Snapping Snakes for Science — with your iPhone

An innovative citizen science project gains momentum, sprouts new branches

Tad Arensmeier photographed this Yellow-Blotched Palm-Pitviper for iNaturalist.” credit=”Tad Arensmeier/Flickr

The organizers of a new effort to catalog the world’s reptiles want to enlist you and your iPhone for their cause. The Global Reptile Bioblitz launched last month and aims to collect amateur observations of every species of reptile on Earth — all 9,413 of them. The project is the sister effort of the Global Amphibian Bioblitz which launched earlier this summer and, thanks to submissions from citizen scientists around the world, has already collected photos of more than 700 of the nearly 7,000 known amphibian species on the planet.

The observations are all logged at, an online citizen science community with more than 2,000 members who’ve cumulatively logged more than 30,000 field observations of species ranging from redwoods to coyotes.Observations can be uploaded to the site directly, or through an iPhone app, also called iNaturalist, which was launched earlier this year. Since we first reported on it back in January, the app has been downloaded more than 3,000 times, according to its developer Ken-ichi Ueda.

Scott Loarie, a researcher at the Carnegie Institution for Science who is coordinating both the reptile and the amphibian initiative says that it’s critical to document reptile and amphibian populations around the world because they are changing rapidly, due to climate change, habitat loss, disease, and irresponsible collecting.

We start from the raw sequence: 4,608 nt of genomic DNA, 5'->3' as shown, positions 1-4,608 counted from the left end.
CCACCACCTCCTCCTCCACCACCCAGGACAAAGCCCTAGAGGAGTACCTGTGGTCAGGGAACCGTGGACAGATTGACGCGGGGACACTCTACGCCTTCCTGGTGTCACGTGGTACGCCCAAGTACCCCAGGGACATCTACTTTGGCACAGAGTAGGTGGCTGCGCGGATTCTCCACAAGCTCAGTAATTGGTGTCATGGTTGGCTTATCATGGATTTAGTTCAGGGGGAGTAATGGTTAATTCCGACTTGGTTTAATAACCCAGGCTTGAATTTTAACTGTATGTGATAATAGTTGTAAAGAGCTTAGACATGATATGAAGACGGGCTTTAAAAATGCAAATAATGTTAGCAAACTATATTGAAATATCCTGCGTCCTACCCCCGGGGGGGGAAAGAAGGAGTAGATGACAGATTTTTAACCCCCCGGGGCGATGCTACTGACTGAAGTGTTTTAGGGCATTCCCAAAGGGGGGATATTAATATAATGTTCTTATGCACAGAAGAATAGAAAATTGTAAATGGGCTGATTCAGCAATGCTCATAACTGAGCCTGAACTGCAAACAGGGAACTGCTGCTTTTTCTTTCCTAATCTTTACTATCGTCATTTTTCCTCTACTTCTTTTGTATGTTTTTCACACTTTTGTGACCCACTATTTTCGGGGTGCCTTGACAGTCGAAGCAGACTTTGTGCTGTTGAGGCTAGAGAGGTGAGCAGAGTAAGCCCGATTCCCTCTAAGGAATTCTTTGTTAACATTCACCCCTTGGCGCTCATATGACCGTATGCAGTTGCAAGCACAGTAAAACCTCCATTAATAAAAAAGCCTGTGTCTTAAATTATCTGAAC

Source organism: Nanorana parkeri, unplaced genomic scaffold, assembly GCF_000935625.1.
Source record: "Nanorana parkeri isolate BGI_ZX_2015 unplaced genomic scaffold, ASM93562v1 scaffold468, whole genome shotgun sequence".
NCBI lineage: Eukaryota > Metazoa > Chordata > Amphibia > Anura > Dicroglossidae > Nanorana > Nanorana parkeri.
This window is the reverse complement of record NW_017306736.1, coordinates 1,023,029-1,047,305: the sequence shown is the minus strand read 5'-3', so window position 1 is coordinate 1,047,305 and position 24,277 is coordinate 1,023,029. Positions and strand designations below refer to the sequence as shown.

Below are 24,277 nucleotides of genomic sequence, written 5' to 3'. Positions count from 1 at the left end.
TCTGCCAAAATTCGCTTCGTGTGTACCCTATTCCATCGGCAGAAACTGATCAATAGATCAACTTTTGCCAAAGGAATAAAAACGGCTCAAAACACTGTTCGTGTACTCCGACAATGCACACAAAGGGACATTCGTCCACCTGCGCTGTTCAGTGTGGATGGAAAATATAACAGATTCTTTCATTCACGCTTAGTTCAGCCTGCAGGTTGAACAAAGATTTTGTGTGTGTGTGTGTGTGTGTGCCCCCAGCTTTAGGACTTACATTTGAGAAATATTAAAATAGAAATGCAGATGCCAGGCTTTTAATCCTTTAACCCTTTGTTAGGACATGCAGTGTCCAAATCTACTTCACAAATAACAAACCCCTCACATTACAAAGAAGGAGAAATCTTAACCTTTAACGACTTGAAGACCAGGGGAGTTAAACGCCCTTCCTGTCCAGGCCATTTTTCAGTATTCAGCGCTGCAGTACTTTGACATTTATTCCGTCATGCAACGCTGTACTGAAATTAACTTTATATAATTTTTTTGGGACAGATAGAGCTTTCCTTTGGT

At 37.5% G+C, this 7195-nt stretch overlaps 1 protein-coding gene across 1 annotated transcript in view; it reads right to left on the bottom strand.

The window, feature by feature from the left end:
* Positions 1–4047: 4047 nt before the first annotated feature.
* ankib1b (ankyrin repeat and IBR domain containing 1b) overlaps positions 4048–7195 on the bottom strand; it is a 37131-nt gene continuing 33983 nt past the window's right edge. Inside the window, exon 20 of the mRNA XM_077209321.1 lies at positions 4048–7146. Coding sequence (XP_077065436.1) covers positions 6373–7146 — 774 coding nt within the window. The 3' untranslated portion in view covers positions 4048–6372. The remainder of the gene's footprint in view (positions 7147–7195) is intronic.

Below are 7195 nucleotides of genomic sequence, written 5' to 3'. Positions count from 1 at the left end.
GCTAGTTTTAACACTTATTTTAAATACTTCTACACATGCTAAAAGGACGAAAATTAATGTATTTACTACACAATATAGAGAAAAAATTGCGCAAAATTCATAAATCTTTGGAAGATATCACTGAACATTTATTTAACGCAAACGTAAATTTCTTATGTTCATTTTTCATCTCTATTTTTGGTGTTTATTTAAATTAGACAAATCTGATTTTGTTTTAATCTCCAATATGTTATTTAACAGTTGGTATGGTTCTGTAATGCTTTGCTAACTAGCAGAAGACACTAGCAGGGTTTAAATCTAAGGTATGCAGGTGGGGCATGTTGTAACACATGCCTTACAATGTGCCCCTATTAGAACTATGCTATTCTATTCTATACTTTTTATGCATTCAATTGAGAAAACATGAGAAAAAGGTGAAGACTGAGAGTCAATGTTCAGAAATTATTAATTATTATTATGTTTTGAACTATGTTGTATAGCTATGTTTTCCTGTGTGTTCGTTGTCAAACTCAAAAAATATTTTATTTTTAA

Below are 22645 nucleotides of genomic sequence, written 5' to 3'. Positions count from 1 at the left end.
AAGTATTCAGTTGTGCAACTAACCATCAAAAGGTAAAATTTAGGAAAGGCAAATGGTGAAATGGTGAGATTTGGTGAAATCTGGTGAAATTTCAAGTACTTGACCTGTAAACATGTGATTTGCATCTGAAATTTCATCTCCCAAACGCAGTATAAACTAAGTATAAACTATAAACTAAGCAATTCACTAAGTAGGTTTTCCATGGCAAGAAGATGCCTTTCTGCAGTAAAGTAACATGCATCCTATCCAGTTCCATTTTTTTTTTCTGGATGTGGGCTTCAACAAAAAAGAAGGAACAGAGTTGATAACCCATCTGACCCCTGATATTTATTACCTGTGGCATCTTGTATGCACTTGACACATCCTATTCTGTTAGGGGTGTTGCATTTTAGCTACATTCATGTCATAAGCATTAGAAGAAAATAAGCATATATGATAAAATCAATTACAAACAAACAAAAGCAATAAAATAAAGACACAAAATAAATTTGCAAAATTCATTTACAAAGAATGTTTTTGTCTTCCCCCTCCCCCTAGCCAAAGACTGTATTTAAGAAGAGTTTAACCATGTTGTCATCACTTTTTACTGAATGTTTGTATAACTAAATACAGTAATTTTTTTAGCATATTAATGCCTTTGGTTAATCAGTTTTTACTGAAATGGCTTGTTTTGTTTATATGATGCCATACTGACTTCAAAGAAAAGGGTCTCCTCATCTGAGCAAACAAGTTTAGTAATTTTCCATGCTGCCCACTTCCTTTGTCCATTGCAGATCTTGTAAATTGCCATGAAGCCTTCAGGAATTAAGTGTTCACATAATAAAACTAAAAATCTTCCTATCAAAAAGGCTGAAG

He said iNaturalist is making a critical connection in this effort, by allowing amateurs to share photos, and connecting them with experts who can identify the species.

Photo of a western painted turtle, one of thousands of “citizen science” field observations uploaded to the iNaturalist website

“The Flickr and Facebook communities, which are really outside the academic efforts, are sharing photos ferociously,” said Loarie. “With iNaturalist, there’s the ability to turn these casual photos into real data points for scientists, and that’s really exciting.”

Loarie said a new pilot project between iNaturalist and the International Union for the Conservation of Nature (IUCN) Red List of Threatened Species illustrates this point.  The IUCN is considered the world’s main authority on the conservation status of species, and it aims to have the status of every species evaluated every five-to-ten years. Starting this week, iNaturalist will be powering the distribution maps on the new IUCN Amphibian Specialist Group site.

According to Loarie, iNaturalist will not only provide the technology for the IUCN to have interactive, dynamic maps. It will also provide citizen science data that can help update the species distributions and in that way, potentially affect conservation action and policy.

“Every observation can confirm the existence of these species in these locations,” said Loarie. “This way the IUCN can say ‘This is our range map. Are we right or not?'”

“One of the problems with citizen science is that there’s been a high barrier to entry.  You really have to be highly skilled,” said Loarie. “But what the Internet has done, with its culture of sharing photos, is that it separates the citizen from the scientist: the citizen just has to share the photo. That’s dropped the barrier to entry for citizen science.”

Snapping Snakes for Science — with your iPhone 2 February,2018Gretchen Weber

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